Chelsea Beaulieu is a student at Salve Regina University and an ISA Featured Blogger. Chelsea is currently studying abroad with ISA in Hyderabad, India.
I’ve been in India for about a month now. I’ve absolutely fallen in love with this country and its beautiful chaos. I was not nearly as culturally ‘shocked’ as most people told me I would be, and I feel that I’ve adapted pretty well so far. I’ve learned a lot, about both the culture and about myself. There are a few things though, that have stood out to me as noteworthy. Some are minor quirks, and others are major cultural faux pas. Here we go:
1) Do NOT use your left hand for eating.
In India the left hand is associated with going to the bathroom. As one of the first things I did when I arrived was eat, I was immediately informed by my ISA resident director about this cultural rule. Most food in India is eaten by hand, so as to avoid getting looks of disgust shot at me when eating in public, I am working diligently to perfect my right-hand-only eating skills.
2) Sporadic power outages are normal.
They are to be expected, at least once a day, from anywhere between a few seconds to a few hours. Nobody is really fazed by them, and they happen even in the swankiest of places. You just carry on in the dark with whatever you’re doing until the lights come back on.
3) The majority of dogs here are wild.
There are many stray dogs in India. I’ve had such a hard time resisting the urge to smuggle some of them up into my dorm room and keep them as pets, or at least play with all of them. I was awakened to the fact that these dogs are not pets when I witnessed puppies viciously fighting over some scrap food, baring their teeth and being straight-up terrifying. These dogs can hold their own, and in addition to that they are incredibly greasy and dirty. After petting one or two of them an immediately needing to wash the filth off of my hands I think I’m all set with the dogs here.
4) It gets really, really hot here.
“Well duh,” you’re probably saying to yourself. But it is hard to explain the heat here. It’s not monsoon season right now, so it is always completely sunny, there is rarely a breeze, and everyone seems to be fine wearing pants, long sleeves and scarves. I guess this is just something I’m going to have to get used to because it’s still winter and the cold season right now.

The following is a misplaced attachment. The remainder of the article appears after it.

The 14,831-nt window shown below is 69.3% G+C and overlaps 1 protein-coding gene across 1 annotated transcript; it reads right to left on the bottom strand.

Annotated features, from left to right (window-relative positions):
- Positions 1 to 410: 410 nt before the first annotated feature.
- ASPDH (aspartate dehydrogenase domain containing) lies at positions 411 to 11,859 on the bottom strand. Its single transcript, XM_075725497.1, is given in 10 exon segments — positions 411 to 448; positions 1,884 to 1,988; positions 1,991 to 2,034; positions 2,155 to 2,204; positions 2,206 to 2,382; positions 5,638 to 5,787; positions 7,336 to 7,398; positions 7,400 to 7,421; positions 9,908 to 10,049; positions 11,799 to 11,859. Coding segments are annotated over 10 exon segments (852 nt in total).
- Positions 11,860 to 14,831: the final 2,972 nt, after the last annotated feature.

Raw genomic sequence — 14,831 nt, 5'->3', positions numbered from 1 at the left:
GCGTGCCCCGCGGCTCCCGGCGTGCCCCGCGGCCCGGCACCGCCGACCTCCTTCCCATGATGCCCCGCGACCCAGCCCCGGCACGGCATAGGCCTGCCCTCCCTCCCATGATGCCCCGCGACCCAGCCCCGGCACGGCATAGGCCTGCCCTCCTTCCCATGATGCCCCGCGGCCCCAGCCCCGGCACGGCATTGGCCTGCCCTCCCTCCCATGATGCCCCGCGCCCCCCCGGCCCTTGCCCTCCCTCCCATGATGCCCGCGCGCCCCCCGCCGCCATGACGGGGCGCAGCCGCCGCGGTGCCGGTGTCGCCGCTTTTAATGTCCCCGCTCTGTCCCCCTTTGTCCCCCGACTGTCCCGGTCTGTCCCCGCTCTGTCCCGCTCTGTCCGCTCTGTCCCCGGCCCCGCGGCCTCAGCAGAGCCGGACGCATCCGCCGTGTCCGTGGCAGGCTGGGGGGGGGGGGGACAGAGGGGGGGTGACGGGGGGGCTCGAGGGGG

5) Haggling is imperative.
I knew that I would have to haggle for most things here. Rickshaws, bazaar food and clothes are sometimes priced way too high and someone may be trying to rip you off. I have also been informed, as well as learned from my own experience, that foreigners will never get as low of a price as a person who is native to India. This is a fact that I will have to accept, but I know that it s possible to still get a decent deal if you know what you’re doing. Haggling is most definitely a skill, and it’s become one of my top things to work on perfecting while I am here.
Hello there! My name is Shakera and I semi-recently came back from a two week study abroad in India with a few classmates from my university! We had a couple of professors that were native to India, but unfortunately they didn’t brief us on not eating with our left hand! Ha! I don’t think it occurred to our professors to tell us. No matter, it didn’t bother us anyway! Also, our group stayed in Northern India, mostly in Delhi. However, we did get to travel to Jaipur and Agra and a few other places! I hope you did, too! Oh, and here’s another thing to add to your list: do NOT give money to people begging! You may want to feel generous, but they will call their friends and follow you until you get back to wherever you’re going! We were followed for a good 30min once thanks to one of our late-coming comrades! My apologize for the lengthy comment. Happy travels!